Hashgraph Consensus: Fair, Fast, Byzantine Fault Tolerance

A new system, the Swirlds hashgraph consensus algorithm, is proposed for replicated state machines with guaranteed Byzantine fault tolerance. It achieves fairness, in the sense that it is difficult for an attacker to manipulate which of two transactions will be chosen to be first in the consensus order. It has complete asynchrony, no leaders, no round robin, no proof-of-work, eventual consensus with probability one, and high speed in the absence of faults. It is based on a gossip protocol, in which the participants don’t just gossip about transactions. They gossip about gossip. They jointly build a hashgraph reflecting all of the gossip events. This allows Byzantine agreement to be achieved through virtual voting. Alice does not send Bob a vote over the Internet. Instead, Bob calculates what vote Alice would have sent, based on his knowledge of what Alice knows. This yields fair Byzantine agreement on a total order for all transactions, with very little communication overhead beyond the transactions themselves.

Hashgraph Consensus: Detailed Examples

The Swirlds hashgraph consensus algorithm is explained through a series of examples on a hashgraph. Each page shows the hashgraph with annotations explaining a step of the algorithm. This covers the core algorithm, from creating transactions through finding their consensus order and timestamps.

Overview of Swirlds Hashgraph

The hashgraph data structure and Swirlds consensus algorithm provide a new platform for distributed consensus. This paper gives an overview of some of its properties, and comparisons with the Bitcoin blockchain. In this paper, the term “blockchain” will generally refer to the system used in Bitcoin, rather than the large number of variants that have been proposed.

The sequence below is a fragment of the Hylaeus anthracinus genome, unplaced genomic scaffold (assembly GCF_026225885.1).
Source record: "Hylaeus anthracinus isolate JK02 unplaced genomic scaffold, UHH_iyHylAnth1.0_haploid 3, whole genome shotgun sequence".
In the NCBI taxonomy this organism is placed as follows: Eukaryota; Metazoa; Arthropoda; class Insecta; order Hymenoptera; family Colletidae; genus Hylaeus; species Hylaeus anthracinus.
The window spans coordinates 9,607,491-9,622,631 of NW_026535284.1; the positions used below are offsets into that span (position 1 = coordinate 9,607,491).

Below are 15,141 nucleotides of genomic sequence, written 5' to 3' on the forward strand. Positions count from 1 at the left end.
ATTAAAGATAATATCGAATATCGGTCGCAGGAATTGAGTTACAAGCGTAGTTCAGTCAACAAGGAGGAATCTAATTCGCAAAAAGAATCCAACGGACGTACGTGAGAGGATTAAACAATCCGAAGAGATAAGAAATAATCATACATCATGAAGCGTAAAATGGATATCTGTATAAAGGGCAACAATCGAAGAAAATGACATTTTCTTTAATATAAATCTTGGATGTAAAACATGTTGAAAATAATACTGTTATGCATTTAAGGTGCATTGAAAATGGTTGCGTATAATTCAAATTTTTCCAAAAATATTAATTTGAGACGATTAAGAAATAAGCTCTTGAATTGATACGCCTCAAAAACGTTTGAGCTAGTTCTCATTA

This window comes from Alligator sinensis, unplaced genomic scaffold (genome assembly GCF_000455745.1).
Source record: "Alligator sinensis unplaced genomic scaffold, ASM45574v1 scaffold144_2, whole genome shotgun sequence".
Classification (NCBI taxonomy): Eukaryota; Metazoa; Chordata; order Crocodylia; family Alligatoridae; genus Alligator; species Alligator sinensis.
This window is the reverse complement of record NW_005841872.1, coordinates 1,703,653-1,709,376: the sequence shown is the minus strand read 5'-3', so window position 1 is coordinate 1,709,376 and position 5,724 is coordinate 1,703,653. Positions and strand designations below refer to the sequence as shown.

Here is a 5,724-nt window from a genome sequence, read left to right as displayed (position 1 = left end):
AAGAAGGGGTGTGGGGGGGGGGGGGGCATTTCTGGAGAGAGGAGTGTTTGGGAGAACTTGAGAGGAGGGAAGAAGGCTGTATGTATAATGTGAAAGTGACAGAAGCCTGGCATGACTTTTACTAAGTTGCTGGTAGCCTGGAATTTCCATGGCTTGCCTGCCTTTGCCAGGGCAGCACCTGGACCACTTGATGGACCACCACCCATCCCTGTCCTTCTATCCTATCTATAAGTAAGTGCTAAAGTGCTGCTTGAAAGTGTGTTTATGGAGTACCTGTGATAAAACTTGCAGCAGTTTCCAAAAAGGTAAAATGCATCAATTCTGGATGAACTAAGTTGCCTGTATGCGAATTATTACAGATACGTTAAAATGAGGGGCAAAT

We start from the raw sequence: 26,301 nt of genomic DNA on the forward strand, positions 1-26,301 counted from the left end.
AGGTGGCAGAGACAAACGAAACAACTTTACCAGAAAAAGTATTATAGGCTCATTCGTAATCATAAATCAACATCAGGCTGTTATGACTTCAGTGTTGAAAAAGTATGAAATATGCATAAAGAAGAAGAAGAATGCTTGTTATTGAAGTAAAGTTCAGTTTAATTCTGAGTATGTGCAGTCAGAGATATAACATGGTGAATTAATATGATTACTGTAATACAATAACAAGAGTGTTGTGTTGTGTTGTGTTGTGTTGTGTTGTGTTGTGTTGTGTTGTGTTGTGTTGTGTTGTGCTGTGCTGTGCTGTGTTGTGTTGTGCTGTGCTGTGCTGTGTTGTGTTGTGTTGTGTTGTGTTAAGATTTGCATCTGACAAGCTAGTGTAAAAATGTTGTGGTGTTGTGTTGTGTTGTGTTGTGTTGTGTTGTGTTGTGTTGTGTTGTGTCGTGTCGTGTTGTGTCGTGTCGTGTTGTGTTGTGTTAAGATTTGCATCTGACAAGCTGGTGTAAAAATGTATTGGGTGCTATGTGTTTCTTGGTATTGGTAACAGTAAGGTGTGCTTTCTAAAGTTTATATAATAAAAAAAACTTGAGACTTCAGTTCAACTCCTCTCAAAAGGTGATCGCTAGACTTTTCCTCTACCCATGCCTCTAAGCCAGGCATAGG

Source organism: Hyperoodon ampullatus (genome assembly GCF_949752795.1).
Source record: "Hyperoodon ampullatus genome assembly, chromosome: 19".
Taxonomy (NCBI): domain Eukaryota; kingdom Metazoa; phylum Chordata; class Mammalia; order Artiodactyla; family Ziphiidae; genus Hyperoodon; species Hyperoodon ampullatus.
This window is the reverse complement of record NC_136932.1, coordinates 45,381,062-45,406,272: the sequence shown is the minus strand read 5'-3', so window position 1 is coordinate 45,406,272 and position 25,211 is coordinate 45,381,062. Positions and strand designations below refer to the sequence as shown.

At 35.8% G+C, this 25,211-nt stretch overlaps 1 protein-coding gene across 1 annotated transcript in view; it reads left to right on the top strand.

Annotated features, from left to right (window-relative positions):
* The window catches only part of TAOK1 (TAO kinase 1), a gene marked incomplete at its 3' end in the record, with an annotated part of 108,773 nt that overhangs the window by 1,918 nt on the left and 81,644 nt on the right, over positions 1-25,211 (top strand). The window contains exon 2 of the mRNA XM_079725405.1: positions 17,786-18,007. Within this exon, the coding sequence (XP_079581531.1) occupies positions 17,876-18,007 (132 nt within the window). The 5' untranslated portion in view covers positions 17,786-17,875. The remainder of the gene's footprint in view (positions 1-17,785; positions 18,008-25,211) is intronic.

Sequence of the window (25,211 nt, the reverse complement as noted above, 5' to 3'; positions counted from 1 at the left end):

The goal of a distributed consensus algorithm is to allow a community of users to come to an agreement on the order in which some of them generated transactions, when no single member is trusted by everyone. In this way, it is a system for generating trust, when individuals do not already trust each other…

Swirlds and Sybil Attacks

How does the Swirlds platform avoid Sybil attacks, where hordes of sock puppet accounts from one attacker can manipulate the system? The short answer is that it uses proof-of-stake internally, but is flexible externally. So it can operate as proof-of-stake or proof-of-work. It can operate as permissioned or not permissioned. It can operate in many other modes, as well. But internally, it is proof-of-stake. Section 1 gives an overview of what that means, and how it works. Section 2 describes one specific scenario: proof-of-stake for an open, non-permissioned system built on a cryptocurrency…

Dictatorship, Democracy, and Blockchain

Much has been said about the democratization of technology and how the internet, mobile phones and social media can level the information age playing field.  But technology can be an equalizer on a more fundamental level — that of trust. Distributed consensus algorithms enable communities of people, strangers who are both unknown and untrusted, to securely collaborate with each other over the internet without the need for a trusted central server.  In the past few years more than a billion dollars have been invested in this type of technology.  But why? Why is distributed consensus important? The answer can be found by looking at the differences between a dictatorship and a democracy.